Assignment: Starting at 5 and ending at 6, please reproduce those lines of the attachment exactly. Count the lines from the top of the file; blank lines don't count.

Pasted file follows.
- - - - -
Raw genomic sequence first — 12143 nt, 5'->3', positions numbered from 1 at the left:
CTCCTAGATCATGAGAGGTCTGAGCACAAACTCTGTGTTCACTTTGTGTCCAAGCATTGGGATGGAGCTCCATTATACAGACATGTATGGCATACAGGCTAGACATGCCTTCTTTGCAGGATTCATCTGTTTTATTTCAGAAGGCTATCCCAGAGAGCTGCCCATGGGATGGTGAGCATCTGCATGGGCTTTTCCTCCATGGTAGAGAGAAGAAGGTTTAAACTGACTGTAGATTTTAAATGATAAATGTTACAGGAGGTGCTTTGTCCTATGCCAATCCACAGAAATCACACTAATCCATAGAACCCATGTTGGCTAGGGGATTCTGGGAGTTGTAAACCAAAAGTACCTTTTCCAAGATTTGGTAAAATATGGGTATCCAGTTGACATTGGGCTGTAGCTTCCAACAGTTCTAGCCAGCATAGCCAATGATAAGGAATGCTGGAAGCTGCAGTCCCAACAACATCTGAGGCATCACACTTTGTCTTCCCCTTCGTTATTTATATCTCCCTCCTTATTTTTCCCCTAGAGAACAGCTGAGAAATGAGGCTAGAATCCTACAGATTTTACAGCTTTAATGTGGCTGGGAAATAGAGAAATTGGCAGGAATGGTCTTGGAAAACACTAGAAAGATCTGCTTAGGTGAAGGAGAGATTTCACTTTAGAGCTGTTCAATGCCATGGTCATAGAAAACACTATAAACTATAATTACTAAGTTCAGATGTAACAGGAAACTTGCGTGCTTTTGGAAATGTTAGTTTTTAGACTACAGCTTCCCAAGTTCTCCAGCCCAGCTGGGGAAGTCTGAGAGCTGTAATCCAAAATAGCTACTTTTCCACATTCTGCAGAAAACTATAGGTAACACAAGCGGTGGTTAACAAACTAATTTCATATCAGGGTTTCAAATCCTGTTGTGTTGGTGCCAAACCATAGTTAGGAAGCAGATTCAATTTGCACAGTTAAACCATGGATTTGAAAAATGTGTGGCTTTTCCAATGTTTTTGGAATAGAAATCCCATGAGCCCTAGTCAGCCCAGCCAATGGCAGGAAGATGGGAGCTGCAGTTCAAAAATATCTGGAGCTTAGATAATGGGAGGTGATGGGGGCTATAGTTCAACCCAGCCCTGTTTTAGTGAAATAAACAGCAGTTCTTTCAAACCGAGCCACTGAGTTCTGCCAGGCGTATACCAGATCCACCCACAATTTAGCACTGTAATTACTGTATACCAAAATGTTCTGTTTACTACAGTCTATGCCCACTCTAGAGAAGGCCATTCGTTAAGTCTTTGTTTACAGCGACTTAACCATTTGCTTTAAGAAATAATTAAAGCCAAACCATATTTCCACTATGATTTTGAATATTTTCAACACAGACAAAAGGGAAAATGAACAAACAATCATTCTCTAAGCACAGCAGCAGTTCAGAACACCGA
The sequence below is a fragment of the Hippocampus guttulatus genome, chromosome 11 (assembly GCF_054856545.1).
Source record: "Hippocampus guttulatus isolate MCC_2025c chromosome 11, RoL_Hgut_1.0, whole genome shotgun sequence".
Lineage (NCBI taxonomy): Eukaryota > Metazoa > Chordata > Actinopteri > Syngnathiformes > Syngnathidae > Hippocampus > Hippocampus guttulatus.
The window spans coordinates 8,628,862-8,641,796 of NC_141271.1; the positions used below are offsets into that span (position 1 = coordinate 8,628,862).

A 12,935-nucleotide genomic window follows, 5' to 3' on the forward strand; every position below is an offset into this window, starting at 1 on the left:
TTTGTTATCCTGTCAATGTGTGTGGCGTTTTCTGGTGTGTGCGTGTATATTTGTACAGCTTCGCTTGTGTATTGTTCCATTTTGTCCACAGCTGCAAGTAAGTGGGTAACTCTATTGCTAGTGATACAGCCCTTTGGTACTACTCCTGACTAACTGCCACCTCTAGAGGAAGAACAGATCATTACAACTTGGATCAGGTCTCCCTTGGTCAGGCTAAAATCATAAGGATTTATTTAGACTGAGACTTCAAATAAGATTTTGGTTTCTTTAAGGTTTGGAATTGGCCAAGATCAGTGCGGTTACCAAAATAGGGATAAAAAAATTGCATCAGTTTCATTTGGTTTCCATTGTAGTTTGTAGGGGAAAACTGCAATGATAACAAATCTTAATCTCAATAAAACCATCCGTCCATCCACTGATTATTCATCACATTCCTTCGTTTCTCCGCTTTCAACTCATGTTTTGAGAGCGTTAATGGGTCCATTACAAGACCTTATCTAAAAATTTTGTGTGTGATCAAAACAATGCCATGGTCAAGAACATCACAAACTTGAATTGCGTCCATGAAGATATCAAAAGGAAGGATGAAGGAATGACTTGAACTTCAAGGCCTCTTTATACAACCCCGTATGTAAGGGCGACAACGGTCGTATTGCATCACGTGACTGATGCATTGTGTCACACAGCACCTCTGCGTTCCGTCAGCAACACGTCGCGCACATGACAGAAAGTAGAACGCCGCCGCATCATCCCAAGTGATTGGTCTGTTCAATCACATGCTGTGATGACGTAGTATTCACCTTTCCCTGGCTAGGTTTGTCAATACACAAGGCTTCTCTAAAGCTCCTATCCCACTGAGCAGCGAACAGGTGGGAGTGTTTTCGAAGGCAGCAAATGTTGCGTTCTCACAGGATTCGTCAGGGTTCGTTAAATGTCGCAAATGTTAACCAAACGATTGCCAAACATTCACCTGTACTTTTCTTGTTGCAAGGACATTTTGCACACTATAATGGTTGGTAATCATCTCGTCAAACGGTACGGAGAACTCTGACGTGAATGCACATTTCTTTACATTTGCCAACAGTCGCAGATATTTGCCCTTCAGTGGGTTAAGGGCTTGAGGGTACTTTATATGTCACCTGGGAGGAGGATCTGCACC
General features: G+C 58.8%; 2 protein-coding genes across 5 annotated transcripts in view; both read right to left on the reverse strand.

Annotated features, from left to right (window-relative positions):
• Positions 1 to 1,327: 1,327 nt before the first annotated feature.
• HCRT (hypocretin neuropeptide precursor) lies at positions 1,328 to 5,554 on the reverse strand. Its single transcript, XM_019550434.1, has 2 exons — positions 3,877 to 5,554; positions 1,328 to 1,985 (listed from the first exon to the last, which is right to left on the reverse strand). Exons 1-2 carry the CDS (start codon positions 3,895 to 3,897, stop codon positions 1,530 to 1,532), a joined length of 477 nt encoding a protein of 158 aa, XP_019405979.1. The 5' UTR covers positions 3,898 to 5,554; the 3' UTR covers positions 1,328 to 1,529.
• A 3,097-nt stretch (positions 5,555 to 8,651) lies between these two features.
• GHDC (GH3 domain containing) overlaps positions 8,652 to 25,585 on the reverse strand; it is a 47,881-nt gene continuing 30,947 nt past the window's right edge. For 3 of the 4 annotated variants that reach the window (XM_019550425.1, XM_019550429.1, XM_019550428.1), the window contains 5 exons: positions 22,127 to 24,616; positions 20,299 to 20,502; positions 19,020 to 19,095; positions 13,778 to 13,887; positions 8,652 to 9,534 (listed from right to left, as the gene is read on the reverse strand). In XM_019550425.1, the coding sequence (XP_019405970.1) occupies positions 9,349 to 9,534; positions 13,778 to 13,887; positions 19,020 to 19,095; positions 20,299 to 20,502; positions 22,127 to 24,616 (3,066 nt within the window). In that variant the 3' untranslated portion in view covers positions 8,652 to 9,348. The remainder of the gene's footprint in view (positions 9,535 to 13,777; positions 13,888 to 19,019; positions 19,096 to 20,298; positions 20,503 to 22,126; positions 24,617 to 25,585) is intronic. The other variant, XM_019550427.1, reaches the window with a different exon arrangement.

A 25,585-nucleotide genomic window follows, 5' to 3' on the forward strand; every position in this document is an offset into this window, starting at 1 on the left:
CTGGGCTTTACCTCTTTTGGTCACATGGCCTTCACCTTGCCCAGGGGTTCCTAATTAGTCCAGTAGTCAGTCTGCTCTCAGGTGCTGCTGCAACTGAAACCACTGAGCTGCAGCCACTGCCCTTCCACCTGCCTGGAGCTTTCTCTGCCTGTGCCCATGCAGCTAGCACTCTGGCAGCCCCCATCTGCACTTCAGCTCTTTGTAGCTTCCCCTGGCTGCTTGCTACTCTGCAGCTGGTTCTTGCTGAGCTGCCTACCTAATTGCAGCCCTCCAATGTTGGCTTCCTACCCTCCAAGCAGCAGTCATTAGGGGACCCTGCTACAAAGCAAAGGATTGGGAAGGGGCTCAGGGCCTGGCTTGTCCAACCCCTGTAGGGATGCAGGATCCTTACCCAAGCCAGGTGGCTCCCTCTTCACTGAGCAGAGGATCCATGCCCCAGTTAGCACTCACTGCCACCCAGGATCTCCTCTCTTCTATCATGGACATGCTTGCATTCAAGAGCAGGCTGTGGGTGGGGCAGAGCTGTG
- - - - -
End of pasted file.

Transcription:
Lineage (NCBI taxonomy): Eukaryota > Metazoa > Chordata > Actinopteri > Syngnathiformes > Syngnathidae > Hippocampus > Hippocampus guttulatus.
The window spans coordinates 8,628,862-8,641,796 of NC_141271.1; the positions used below are offsets into that span (position 1 = coordinate 8,628,862).